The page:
Other trails, however, provide a more leisure-focused and enjoyable stroll about the park. One trail parallels the shoreline from the northwest campground all the way to the boat launch. The southeastern loops have a particularly lovely trail through the woods with offshoots to shore. This trail was immediately behind our campsite. It is broad and tree covered and reminded me of childhood.
A couple trails cut across the large interior hay field taking adventurers to the historic farm buildings and the trailhead for the waterfall loop trail. These are non-descript and purely functional, but they take you to the waterfall trail which is well worth exploring.
Our time at Fintry Provincial Park was short. We arrived after a long drive and chores to complete coupled with an early morning packing up and departure. We attempted to see the waterfall in the evening, but it had gotten too dark to fully appreciate, never mind take pictures of it. So, we tried again, briefly, the next morning on our way out.
Some ruins at the trailhead are fun to investigate for a few moments. Then it is off to see the waterfall which requires climbing many flights of wooden stairs. I recommend doing so if you can, but it’s a steep climb that demands a certain amount of mobility and fitness. I am hardly a poster child for either and I was good and bagged by the time we reached the apex overlooking the waterfall.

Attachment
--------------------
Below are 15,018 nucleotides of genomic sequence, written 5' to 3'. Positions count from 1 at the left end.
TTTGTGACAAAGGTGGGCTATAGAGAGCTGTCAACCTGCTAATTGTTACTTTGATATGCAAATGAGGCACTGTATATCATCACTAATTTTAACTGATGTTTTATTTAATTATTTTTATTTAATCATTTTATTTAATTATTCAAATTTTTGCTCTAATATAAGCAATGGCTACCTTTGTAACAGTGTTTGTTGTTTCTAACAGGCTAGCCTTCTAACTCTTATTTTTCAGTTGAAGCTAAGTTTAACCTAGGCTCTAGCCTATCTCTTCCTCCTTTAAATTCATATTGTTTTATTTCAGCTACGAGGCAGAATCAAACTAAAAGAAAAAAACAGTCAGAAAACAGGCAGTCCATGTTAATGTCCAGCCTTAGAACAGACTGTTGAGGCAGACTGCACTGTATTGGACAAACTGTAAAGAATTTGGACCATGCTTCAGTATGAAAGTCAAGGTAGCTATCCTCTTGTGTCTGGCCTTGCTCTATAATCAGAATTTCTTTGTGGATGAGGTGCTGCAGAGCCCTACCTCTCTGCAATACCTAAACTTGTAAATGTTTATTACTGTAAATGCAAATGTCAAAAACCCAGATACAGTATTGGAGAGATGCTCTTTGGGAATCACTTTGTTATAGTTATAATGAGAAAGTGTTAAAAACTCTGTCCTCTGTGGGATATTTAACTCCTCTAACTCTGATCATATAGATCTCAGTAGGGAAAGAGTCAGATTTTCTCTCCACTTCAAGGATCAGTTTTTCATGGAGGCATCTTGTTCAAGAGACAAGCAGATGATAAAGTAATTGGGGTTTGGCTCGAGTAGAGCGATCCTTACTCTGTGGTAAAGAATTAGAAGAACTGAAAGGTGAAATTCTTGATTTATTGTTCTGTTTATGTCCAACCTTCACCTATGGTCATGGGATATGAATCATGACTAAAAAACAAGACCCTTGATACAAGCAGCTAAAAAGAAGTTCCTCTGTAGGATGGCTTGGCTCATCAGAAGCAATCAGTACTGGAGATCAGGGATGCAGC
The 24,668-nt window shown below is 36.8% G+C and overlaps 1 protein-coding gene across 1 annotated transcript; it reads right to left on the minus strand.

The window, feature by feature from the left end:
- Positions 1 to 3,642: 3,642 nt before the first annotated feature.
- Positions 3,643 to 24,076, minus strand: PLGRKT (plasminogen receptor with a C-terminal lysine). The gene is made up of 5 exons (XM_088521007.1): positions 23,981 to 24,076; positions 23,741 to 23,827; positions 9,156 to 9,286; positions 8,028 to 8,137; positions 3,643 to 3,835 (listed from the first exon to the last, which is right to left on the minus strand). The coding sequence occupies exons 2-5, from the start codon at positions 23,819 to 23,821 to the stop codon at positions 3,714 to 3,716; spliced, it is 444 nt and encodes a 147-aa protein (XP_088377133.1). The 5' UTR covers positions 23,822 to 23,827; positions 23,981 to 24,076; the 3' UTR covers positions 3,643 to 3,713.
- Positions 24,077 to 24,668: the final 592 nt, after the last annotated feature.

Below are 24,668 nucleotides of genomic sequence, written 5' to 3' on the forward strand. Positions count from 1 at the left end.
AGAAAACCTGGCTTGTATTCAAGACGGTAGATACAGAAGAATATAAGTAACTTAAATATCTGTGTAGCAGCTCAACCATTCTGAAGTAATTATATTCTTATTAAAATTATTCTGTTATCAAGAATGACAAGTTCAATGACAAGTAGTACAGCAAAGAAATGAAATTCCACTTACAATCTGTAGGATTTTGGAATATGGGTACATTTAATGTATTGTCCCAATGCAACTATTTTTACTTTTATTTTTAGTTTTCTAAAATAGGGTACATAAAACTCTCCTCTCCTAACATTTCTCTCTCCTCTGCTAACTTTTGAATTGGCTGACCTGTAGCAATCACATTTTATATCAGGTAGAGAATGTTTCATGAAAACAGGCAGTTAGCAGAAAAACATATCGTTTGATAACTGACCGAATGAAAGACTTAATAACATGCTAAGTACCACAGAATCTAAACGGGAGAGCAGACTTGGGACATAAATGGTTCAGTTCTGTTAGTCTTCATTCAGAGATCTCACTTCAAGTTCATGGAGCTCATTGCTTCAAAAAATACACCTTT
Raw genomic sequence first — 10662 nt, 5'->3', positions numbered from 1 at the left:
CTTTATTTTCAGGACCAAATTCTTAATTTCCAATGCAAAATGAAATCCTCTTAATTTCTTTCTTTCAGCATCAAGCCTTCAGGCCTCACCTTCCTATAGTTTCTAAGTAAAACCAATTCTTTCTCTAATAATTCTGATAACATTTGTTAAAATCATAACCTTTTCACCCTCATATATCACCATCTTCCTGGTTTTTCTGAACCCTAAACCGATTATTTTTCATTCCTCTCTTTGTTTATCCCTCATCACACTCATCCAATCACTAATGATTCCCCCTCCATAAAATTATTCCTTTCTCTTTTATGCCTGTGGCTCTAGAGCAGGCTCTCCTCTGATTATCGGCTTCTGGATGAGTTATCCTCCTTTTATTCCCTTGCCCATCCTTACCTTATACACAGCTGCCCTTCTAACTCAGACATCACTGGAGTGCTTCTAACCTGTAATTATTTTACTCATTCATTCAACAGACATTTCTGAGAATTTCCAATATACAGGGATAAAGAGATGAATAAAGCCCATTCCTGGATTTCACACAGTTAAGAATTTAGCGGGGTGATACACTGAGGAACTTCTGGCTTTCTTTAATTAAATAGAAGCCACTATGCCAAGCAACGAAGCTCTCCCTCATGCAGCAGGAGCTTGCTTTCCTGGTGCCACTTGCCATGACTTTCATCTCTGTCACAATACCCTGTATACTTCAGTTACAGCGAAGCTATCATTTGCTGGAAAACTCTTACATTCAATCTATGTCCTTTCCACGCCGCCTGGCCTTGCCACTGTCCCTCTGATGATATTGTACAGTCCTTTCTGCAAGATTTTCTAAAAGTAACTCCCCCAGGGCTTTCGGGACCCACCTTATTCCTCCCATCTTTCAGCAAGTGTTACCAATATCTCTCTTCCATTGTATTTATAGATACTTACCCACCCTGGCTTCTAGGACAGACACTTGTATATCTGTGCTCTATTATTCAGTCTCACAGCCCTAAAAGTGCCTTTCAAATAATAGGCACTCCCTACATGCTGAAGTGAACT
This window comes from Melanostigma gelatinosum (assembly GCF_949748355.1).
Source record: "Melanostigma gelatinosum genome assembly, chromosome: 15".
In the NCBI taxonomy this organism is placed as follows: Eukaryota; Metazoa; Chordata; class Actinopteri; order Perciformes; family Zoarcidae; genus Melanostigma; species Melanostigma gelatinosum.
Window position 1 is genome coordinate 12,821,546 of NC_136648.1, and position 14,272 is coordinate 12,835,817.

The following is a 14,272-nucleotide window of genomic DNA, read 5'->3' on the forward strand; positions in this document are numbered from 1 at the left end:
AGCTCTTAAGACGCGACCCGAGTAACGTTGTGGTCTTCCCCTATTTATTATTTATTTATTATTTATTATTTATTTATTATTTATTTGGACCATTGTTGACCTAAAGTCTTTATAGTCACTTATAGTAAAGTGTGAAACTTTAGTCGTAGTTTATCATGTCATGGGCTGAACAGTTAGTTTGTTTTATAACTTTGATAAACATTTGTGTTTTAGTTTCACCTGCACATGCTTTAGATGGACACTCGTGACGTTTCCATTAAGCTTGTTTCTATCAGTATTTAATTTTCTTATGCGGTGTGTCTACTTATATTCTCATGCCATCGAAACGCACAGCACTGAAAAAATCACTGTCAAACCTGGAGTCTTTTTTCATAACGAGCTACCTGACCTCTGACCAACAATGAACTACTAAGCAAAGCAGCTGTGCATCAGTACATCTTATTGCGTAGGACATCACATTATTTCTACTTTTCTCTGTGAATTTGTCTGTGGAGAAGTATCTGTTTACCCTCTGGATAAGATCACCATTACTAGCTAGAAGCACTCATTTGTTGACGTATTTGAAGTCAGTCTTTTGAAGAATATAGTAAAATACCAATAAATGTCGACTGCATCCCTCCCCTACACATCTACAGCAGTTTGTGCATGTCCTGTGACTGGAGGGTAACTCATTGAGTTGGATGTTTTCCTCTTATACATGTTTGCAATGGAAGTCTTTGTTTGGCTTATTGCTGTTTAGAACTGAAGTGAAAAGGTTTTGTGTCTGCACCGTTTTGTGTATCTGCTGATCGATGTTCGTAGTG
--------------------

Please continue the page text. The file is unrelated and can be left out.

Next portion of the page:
If you’re unable to make the full journey to the top, there are viewpoints along the way with nice views of the falls. Getting to the top, if you can, adds some great vistas of the surroundings and the campground in the distance.
With limited time available to us, we only climbed to the top of the falls and back down. I wish we had been able to hike the full loop, as I suspect it’s a cool hike. Thankfully the 2023 wildfires did not make it to Fintry.
If you are simply in the neighbourhood and want to see the falls, there is ample parking by the trailhead and historic farm buildings. Water and toilets are here as well. All of this is right next to the park’s main entrance.
ENTRANCE REGISTRATION AND STORE
A registration office is positioned in the middle of the overly complicated entry road. Open during daytime hours, the office is home to friendly staff who will confirm your reservation and direct you to your campsite.
Most of this help is offered via a window directly to your vehicle, but you can enter the office should you choose. They sell ice plus ice cream and other assorted treats and drinks inside. That’s nice, and all, but the office is so far from the campground loops it’s rather impractical to use this small convenience store.